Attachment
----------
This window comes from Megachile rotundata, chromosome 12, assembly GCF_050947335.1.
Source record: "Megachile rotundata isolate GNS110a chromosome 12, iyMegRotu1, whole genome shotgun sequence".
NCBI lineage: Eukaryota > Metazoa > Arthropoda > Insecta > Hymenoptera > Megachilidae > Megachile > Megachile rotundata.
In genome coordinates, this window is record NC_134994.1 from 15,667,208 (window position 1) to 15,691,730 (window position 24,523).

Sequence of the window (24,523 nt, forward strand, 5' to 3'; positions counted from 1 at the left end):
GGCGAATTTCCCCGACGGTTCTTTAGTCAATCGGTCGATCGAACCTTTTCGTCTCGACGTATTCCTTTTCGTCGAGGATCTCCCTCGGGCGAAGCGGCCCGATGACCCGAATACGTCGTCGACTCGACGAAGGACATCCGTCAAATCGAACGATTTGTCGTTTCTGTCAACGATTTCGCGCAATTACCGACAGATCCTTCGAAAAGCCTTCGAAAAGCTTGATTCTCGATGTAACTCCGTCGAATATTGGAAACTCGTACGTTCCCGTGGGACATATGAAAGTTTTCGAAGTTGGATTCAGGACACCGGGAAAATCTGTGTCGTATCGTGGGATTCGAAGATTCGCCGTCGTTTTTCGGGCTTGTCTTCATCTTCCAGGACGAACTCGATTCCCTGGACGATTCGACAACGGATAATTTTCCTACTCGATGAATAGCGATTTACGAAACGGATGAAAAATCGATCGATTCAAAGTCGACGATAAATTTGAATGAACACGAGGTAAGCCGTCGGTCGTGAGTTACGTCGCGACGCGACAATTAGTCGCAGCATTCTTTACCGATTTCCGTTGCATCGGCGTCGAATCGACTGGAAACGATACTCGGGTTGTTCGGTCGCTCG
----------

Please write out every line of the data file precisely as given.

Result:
This window comes from Megachile rotundata, chromosome 12, assembly GCF_050947335.1.
Source record: "Megachile rotundata isolate GNS110a chromosome 12, iyMegRotu1, whole genome shotgun sequence".
NCBI lineage: Eukaryota > Metazoa > Arthropoda > Insecta > Hymenoptera > Megachilidae > Megachile > Megachile rotundata.
In genome coordinates, this window is record NC_134994.1 from 15,667,208 (window position 1) to 15,691,730 (window position 24,523).

Sequence of the window (24,523 nt, forward strand, 5' to 3'; positions counted from 1 at the left end):
GGCGAATTTCCCCGACGGTTCTTTAGTCAATCGGTCGATCGAACCTTTTCGTCTCGACGTATTCCTTTTCGTCGAGGATCTCCCTCGGGCGAAGCGGCCCGATGACCCGAATACGTCGTCGACTCGACGAAGGACATCCGTCAAATCGAACGATTTGTCGTTTCTGTCAACGATTTCGCGCAATTACCGACAGATCCTTCGAAAAGCCTTCGAAAAGCTTGATTCTCGATGTAACTCCGTCGAATATTGGAAACTCGTACGTTCCCGTGGGACATATGAAAGTTTTCGAAGTTGGATTCAGGACACCGGGAAAATCTGTGTCGTATCGTGGGATTCGAAGATTCGCCGTCGTTTTTCGGGCTTGTCTTCATCTTCCAGGACGAACTCGATTCCCTGGACGATTCGACAACGGATAATTTTCCTACTCGATGAATAGCGATTTACGAAACGGATGAAAAATCGATCGATTCAAAGTCGACGATAAATTTGAATGAACACGAGGTAAGCCGTCGGTCGTGAGTTACGTCGCGACGCGACAATTAGTCGCAGCATTCTTTACCGATTTCCGTTGCATCGGCGTCGAATCGACTGGAAACGATACTCGGGTTGTTCGGTCGCTCG